Thanks for entertaining the rant!

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4 responses to “The Suburbs? Really?

  1. If the neighborhoods were set up in a grid, they would look even more like cookie cutters. And I really doubt that the streets are designed to keep people out in the way that you suggest, but I do think that the limited entrance and exit ( and maze-like design) keeps traffic from cutting through these roads; this keeps the sounds of the city away, while giving the neighborhood a safer feeling, especially for kids playing outside.

    Also, the cookie cutter design of houses keeps the price down, and these boring and square designs (though I admit they are boring and square) are extremely space efficient. In this day, the questions that are being asked by architects are: how can I be energy and space efficient, and how can I design a house to fit into this price budget.

    • In truth, neither the grid nor the subdivision necessitates ugly similar looking houses. You can find examples of these houses in the city or the suburb lots of places. My post is responding to a very particular type of suburban development that I see quite a lot, but this doesn’t mean that all suburbs, by the nature of them not being in the city are ugly. There are lots of beautiful suburbs; I just have found that typically when a developer designs a suburb, there is little creativity involved–the developer usually uses a similar floor plan for the whole subdivision, with a certain small amount of variation between them. Though this may be a bit more cost efficient, I still wish that the developer had gone the extra mile to create a neighborhood that has variety and character.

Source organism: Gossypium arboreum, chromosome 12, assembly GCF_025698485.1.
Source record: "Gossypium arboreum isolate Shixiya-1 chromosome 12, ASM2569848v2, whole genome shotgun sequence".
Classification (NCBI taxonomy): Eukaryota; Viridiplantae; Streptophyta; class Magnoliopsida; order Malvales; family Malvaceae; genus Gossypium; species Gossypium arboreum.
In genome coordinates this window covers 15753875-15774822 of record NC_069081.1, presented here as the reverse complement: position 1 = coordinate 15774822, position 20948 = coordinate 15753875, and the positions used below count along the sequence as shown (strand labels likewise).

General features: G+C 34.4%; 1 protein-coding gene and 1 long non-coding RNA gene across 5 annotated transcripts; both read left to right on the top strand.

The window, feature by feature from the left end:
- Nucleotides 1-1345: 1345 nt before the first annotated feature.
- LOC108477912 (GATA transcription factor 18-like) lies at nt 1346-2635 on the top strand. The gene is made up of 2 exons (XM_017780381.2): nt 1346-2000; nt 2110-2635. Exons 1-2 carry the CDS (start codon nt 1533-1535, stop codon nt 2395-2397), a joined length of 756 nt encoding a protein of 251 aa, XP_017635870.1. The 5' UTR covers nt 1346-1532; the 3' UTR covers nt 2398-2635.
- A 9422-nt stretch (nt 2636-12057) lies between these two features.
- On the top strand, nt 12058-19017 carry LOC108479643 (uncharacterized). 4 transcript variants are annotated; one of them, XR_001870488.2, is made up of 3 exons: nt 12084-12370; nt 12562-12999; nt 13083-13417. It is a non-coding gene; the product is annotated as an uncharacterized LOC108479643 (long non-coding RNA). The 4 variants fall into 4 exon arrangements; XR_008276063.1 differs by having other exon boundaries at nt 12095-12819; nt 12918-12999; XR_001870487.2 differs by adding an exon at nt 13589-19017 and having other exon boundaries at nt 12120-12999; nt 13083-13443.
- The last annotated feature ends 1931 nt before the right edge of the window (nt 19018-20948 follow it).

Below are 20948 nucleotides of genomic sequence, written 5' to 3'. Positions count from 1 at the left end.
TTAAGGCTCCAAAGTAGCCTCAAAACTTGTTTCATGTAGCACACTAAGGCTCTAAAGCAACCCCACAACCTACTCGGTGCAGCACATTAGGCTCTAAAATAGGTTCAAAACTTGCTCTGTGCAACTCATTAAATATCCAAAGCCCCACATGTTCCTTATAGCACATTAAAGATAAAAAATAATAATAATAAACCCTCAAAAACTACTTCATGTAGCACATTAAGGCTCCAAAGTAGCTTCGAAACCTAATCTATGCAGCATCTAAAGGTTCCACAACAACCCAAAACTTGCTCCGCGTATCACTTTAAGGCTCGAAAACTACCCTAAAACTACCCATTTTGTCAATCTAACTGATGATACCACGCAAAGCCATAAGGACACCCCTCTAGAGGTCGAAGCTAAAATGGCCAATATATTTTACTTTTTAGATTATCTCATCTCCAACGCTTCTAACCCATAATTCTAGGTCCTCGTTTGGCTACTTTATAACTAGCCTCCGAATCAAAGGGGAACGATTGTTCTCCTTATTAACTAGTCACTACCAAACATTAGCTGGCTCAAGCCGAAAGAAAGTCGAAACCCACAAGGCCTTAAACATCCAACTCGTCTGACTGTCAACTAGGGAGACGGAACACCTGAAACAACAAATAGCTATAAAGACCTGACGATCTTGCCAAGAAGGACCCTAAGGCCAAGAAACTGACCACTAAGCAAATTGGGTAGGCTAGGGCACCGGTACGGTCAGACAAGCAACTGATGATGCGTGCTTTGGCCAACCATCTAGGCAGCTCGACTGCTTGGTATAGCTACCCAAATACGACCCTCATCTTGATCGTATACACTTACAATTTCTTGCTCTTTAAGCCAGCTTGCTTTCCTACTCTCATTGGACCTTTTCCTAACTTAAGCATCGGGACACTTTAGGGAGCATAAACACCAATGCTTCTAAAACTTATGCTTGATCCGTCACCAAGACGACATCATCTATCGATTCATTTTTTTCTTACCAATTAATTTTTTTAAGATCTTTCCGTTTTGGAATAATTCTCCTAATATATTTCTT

As for grid vs subdivision, I suppose it does come down to preference and taste. Though you must admit, finding houses or navigating through a subdivision can be a frustrating, hostile experience.

  2. From the early 1900’s through the mid-40’s Sears and other companies such as Wards offered ‘homes in a box’–plans and/or materials for dozens of homes. A quick glance at the archived home plans from Sears on the internet (http://www.searsarchives.com/homes/byimage.htm) seems to indicate that ‘cookie cutter’ in this era brought affordable, cost efficient homes to thousands of Americans but did not necessitate a lack of architectural creativity. I would offer that one feature missing in many suburbs but common to the Sears catalog homes from the past is a front porch. Front porches seem to offer us a place to reflect and wonder–and commune with our neighbors–things I hope to be doing a bit more of during this coming summer.

  3. I think you are right on Joel. I find the suburbs to be deadening and can’t imagine living there again now that I have “escaped” back to the city, even if it is Grand Rapids. I think part of why there is so much homogeneity is that all the buildings have the same purpose – single family detached homes. There is only so much variation that you can get. If you think of a great city street, you will have a mix of uses, often in the same building, which allows for much greater variation. Wealthy or Cherry streets are decent examples of this.

    I have a more thorough response on my blog, which you can find at urbainvelo.blogspot.com.